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The Forsaken 'Out-Laws': Crime and Justice among Undocumented Migrant Workers in Palisades Park, New Jersey

Award Information

Award #
2010-IJ-CX-0005
Location
Congressional District
Status
Closed
Funding First Awarded
2010
Total funding (to date)
$111,903

Description of original award (Fiscal Year 2010, $99,843)

This research study seeks to examine the convergence of social exclusion, legal marginalization, crime, and violence on undocumented migrant workers. The administration of justice among undocumented immigrants is a daunting challenge created by the ever strengthening process of globalization, which has outpaced the ability of the federal government to devise comprehensive, effective, and politically palatable responses to the continuous inflows of illegal or undocumented immigrants. As the legal construction of illegality consigns these immigrants to the peripheries of the post-industrial economy, racial "otherness" and politico-legal depersonalization are mutually constituted in this precarious and vulnerable population of non-citizens in the constant struggle between external exploitation and internal implosion. The inquiry will follow the research approach exemplified by W.E.B. Du Bois (1868-1963) and adopts a poly-methodological solution to investigate the origins, structures, and consequences of justice and injustice in human affairs. The purpose of this study is to explore the issue of crime and justice among undocumented migrant workers (UMW). Four specific goals are set up for this purpose: 1) to describe the prevalence and patterns of crime victimization among UMWs; 2)to identify means adopted by UMWs to identify offenders, to prevent future victimizations, and to dispense justice;
3)to examine whether and how UMWs are fairly and justly treated by local enforcement agents; and 4) to reflect on how the police-UMWs relationship could influence the broader police-community relationships and the quality of justice administration. In order to achieve these goals, four objectives will be accomplished: a) structured survey will be administered to 160 UMWs in Palisades Park, NJ; b) 32 UMWs from the same target population will be recruited for in-depth focus group interviews; c) 12 key informants will be selected from local police, activist groups, contractors who employ UMWs; and clergy closely related to UMWs and other members of the community to collect field data on social interactions. Findings from these research activities will shed light on the safety needs of this hard-to-reach population as well as potential policy options available to local governments to manage the wellbeing of their communities. ca/ncf

This project is a supplement to the project The Forsaken "Out-Laws": Crime and Justice among Undocumented Migrant Workers in Palisades Park, New Jersey (2010-IJ-CX-0005). That award was for a research study to examine the convergence of social exclusion, legal marginalization, crime, and violence on male undocumented migrant workers. The supplement seeks to add to this research by including a sample of 120 female migrant workers and examining their experiences with crime in Palisades Park, NJ.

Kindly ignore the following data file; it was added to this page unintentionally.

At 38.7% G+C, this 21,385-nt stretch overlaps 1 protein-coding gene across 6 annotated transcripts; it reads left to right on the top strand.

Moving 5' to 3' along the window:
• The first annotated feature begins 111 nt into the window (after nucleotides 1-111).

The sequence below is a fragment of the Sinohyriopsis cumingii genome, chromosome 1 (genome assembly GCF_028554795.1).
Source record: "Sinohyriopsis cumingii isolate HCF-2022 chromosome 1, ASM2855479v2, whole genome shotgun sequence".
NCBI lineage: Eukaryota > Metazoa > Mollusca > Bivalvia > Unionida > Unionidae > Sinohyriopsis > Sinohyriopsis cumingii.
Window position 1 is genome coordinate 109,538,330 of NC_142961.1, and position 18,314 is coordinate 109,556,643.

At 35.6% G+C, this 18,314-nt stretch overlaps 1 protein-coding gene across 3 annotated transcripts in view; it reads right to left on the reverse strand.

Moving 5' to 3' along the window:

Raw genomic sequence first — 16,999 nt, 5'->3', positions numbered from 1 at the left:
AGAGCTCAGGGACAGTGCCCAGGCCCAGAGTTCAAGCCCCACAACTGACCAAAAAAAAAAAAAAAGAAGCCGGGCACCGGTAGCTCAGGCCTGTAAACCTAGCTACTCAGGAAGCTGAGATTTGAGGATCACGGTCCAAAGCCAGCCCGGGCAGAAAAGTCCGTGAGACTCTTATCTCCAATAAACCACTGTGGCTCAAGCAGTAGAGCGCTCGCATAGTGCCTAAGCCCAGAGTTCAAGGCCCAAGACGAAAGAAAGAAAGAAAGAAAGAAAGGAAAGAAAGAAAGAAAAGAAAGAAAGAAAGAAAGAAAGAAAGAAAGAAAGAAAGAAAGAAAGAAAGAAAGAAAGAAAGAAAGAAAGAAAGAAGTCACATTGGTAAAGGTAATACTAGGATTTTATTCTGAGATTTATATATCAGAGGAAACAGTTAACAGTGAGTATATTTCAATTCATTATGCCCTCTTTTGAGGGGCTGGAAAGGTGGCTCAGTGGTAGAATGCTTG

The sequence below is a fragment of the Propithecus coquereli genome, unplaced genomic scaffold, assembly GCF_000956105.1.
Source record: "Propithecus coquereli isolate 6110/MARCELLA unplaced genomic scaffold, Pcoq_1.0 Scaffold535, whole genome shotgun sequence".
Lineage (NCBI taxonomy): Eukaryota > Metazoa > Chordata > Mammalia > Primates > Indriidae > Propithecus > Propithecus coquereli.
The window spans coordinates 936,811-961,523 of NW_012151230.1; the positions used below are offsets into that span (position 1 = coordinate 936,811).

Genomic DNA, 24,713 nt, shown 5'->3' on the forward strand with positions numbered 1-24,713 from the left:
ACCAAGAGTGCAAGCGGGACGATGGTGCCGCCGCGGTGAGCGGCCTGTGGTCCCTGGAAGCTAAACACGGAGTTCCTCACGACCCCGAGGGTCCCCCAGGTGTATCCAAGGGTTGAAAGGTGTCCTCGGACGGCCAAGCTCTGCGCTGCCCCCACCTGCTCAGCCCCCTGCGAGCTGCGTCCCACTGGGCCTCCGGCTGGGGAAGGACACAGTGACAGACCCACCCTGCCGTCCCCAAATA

Investigating the administration of justice among undocumented immigrants is a daunting challenge created by the ever strengthening process of globalization, which has outpaced the ability of the federal government to devise comprehensive, effective, and politically palatable responses to the continuous inflows of illegal or undocumented immigrants. As the legal construction of illegality consigns these immigrants to the peripheries of the post-industrial economy, racial "otherness" and politico-legal depersonalization are mutually constituted in this precarious and vulnerable population of non-citizens in the constant struggle between external exploitation and internal implosion. This inquiry will follow the research approach exemplified by the W.E.B. Du Bois (1868-1963) and adopts a poly-methodological solution to investigate the origins, structures, and consequences of justice and injustice in human affairs. The continuation support of $12,060.00 will be used to collect survey data from 120 female undocumented immigrants. The inclusion of survey and focus group data from undocumented Hispanic women (UHW) will provide a much more comprehensive assessment of the crime and victimization experiences of undocumented immigrants in an American suburb. The study sample will increase by 75%, from 160 male subjects to 280 subjects (160 males and 120 females).

Data collected with this continuation will be analyzed to address the following questions: (1) How much more or less socially disadvantaged are women than men in terms of their employment, income, social support, and linguistic competence? (2) Are women more vulnerable than men to criminal victimization and/or police mistreatment? (3) What are the prevalence and correlates of sexual and violent victimization within this vulnerable group? (4) Are these victimizations intra-group or extra-group predations? (5) How widespread is the engagement in commercial sex within these immigrant women? (6) How do undocumented immigrant women protect themselves against intra-group or extra-group exploitation? Findings from these research activities will shed light on the safety needs of this hard-to-reach population as well as potential policy options available to local governments to manage the wellbeing of their communities.
nca/ncf

Date Created: September 13, 2010